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Bypass plan for Old Park and Chequer's Wood in Canterbury sparks campaign


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A campaign has been launched to save an historic 85-acre wood which environmentalists fear is under threat from a proposed new bypass and housing.

The call to arms follows the revelation of plans for an eastern bypass around Canterbury's city centre, connecting Sturry with Bridge and the A2.

How the bypass could cut through Old Park woods
How the bypass could cut through Old Park woods

But opponents fear the road would have to pass through the Old Park and Chequer's Wood, which is a haven for wildlife and family recreation.

The scheme is one of two relief roads being promoted by the city council - the other being a western bypass at Harbledown, which also faces opposition.

The authority believes the new roads will reduce gridlock in the city centre, but exact routes have yet to be decided.

Leader Cllr Ben Fitter-Harding said previously: "We're not at the point yet where we're saying 'a road is going to go through this specific place'.

"These are just options we are considering."

Campaigners gather for the start of the walk
Campaigners gather for the start of the walk

But a group of about 35 campaigners recently trekked 4.5 miles through the woods they believe are at risk.

The event was organised by William Rowlandson, who says pushing ahead with the road scheme would be "environmental, social and economic folly".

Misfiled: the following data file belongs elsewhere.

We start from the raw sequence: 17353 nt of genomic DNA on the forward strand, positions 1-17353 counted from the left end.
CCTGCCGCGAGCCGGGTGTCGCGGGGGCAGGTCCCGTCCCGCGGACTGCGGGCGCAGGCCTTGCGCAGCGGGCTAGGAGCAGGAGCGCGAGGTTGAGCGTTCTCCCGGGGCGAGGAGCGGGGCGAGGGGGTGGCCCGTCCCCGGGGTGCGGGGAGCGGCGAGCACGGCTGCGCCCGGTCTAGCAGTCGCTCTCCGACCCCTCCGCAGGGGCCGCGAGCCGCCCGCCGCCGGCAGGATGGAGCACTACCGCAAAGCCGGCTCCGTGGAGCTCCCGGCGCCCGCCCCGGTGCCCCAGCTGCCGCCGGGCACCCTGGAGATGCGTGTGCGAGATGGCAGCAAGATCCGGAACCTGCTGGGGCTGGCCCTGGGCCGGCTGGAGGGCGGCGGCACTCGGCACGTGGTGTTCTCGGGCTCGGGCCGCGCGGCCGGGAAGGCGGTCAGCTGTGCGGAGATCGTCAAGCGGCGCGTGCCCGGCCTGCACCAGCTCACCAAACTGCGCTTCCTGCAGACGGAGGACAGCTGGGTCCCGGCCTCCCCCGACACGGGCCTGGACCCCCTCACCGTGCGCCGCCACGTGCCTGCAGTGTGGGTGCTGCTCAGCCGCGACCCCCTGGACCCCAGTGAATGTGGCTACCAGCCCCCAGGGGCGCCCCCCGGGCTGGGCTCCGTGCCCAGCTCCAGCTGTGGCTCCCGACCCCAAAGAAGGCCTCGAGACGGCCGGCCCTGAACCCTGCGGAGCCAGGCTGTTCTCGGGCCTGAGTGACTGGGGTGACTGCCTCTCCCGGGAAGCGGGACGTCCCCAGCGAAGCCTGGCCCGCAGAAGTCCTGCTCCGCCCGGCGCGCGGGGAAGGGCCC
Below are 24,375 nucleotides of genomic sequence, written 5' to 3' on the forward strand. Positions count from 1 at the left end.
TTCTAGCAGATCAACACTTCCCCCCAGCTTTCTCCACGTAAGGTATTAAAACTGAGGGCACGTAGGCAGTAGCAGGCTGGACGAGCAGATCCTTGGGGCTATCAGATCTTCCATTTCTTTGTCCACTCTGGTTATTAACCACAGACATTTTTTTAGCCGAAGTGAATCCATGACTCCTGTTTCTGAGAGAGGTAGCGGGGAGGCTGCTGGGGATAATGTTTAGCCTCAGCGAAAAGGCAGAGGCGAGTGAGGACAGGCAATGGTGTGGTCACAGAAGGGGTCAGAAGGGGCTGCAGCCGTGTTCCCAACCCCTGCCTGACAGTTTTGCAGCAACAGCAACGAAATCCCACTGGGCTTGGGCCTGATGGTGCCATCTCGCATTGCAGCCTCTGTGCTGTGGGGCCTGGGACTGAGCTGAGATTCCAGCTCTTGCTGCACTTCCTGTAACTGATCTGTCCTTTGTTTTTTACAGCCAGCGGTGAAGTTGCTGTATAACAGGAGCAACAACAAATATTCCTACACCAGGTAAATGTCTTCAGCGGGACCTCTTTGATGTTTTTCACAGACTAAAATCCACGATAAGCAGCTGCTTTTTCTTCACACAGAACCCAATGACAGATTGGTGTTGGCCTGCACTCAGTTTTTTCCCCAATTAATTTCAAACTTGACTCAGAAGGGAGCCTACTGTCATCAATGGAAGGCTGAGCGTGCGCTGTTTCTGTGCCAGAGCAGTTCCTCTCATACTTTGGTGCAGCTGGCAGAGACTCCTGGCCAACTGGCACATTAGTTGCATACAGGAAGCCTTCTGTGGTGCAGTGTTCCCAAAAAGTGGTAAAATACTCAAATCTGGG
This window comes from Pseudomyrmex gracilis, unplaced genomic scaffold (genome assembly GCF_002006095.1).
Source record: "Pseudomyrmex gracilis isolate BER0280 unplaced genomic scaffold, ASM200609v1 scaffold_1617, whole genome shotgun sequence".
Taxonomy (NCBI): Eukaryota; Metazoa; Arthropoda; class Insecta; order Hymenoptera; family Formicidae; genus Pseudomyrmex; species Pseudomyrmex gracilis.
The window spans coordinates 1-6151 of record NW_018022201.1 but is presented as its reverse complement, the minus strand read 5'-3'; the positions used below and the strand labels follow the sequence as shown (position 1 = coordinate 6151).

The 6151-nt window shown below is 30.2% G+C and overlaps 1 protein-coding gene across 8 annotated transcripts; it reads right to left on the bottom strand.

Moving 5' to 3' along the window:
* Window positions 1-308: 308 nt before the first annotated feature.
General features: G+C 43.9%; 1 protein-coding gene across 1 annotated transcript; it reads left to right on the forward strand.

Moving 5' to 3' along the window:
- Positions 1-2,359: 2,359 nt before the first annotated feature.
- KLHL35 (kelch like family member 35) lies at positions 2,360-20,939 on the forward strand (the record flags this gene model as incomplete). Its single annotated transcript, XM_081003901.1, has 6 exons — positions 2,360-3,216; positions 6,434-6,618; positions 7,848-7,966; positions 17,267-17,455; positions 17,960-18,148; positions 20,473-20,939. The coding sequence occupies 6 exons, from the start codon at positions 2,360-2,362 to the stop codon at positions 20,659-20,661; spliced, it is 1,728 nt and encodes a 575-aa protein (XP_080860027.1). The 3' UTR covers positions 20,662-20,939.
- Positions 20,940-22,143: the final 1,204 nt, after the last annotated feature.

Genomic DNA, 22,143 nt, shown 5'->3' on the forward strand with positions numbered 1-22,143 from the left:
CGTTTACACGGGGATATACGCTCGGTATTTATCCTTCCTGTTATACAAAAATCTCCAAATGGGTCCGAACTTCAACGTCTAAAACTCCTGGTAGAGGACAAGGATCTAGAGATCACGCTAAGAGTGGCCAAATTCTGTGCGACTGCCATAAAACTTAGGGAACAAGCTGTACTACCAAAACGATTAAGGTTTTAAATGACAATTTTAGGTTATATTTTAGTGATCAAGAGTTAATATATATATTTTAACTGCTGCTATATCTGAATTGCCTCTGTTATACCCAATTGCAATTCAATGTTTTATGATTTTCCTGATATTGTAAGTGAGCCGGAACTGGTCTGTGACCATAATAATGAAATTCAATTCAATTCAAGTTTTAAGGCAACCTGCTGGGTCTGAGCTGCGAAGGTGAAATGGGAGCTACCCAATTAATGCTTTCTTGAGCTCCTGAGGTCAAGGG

"The walk provided a great opportunity for people to see the precious nature of Old Park and Chequer’s Wood, the rich ecosystems of grassland, heath, woodland and wetland, and to comprehend the scale of the destruction which the eastern bypass would cause," he added.

Campaigners - who also fear a new bypass will bring with it more housing - have launched a petition on Change.org, which has already gained more than 1,200 signatures.

It has been created by University of Kent conservation biologist Kate Allberry, who says the petition acts as a platform for the wider community to voice their support for the campaign.

Campaigners walking through Chequer's Wood in Canterbury
Campaigners walking through Chequer's Wood in Canterbury
Campaigners setting off through the woods
Campaigners setting off through the woods

She hopes people will express their own reasons as to why Old Park and Chequer’s Wood need to be protected.

To support the campaign, a colour leaflet has also been produced, highlighting the special value of the wood and the potential threat it faces.

So far, 3,000 copies have been produced and distributed in the local area.

A new Friends of Old Park group was also due to be launched at an open meeting at 2pm yesterday (Saturday) at the Northgate Ward Community Centre.

"We're not building more roads to put more traffic out there, we're trying to reduce traffic..."

One of the organisers, city councillor Pat Edwards (Lab), said: "We have a responsibility to address ecosystem breakdown, unprecedented biodiversity loss and rising public health challenges right here on our doorstep.

"The future of an ecologically important area like Old Park and Chequer’s Wood is an important test case to see whether Canterbury City Council has the political will to put words into action."

But Cllr Fitter-Harding says: "If we want to liberate the city of Canterbury from congestion and air quality problems, we need to relocate the traffic to roads which are suitable.

"We're not building more roads to put more traffic out there, we're trying to reduce traffic."

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